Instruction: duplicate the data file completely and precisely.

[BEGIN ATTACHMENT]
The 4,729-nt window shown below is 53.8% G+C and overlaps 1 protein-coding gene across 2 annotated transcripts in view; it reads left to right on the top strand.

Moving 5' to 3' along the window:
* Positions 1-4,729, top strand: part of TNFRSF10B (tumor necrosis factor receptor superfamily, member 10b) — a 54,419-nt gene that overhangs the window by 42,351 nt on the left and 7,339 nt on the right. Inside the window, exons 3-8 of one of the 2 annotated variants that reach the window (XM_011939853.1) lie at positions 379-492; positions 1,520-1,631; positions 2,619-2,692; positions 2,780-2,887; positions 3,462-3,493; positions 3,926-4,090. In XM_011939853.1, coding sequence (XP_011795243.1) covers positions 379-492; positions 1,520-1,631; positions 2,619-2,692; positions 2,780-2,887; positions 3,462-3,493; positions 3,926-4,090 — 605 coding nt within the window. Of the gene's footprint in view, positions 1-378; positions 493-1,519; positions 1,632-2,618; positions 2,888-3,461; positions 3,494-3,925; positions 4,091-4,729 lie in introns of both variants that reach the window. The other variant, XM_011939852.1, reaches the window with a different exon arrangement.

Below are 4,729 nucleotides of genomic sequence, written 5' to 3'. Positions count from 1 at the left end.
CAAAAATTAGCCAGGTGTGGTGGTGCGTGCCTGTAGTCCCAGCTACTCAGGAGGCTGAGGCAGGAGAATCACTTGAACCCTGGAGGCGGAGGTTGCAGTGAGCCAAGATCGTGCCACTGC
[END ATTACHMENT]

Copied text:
The 4,729-nt window shown below is 53.8% G+C and overlaps 1 protein-coding gene across 2 annotated transcripts in view; it reads left to right on the top strand.

Moving 5' to 3' along the window:
* Positions 1-4,729, top strand: part of TNFRSF10B (tumor necrosis factor receptor superfamily, member 10b) — a 54,419-nt gene that overhangs the window by 42,351 nt on the left and 7,339 nt on the right. Inside the window, exons 3-8 of one of the 2 annotated variants that reach the window (XM_011939853.1) lie at positions 379-492; positions 1,520-1,631; positions 2,619-2,692; positions 2,780-2,887; positions 3,462-3,493; positions 3,926-4,090. In XM_011939853.1, coding sequence (XP_011795243.1) covers positions 379-492; positions 1,520-1,631; positions 2,619-2,692; positions 2,780-2,887; positions 3,462-3,493; positions 3,926-4,090 — 605 coding nt within the window. Of the gene's footprint in view, positions 1-378; positions 493-1,519; positions 1,632-2,618; positions 2,888-3,461; positions 3,494-3,925; positions 4,091-4,729 lie in introns of both variants that reach the window. The other variant, XM_011939852.1, reaches the window with a different exon arrangement.

Below are 4,729 nucleotides of genomic sequence, written 5' to 3'. Positions count from 1 at the left end.
CAAAAATTAGCCAGGTGTGGTGGTGCGTGCCTGTAGTCCCAGCTACTCAGGAGGCTGAGGCAGGAGAATCACTTGAACCCTGGAGGCGGAGGTTGCAGTGAGCCAAGATCGTGCCACTGC